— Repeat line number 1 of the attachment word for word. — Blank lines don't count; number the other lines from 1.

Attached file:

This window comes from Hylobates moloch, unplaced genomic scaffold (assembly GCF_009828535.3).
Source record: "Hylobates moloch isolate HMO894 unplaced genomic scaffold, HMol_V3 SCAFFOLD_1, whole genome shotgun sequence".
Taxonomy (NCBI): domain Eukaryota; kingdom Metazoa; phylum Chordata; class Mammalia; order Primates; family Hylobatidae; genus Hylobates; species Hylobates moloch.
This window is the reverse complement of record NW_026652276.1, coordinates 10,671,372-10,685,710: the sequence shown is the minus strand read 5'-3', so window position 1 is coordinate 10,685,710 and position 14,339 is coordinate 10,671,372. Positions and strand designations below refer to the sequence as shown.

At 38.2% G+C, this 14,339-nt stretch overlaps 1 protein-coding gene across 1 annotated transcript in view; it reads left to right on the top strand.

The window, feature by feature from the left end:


This window comes from Hylobates moloch, unplaced genomic scaffold (assembly GCF_009828535.3).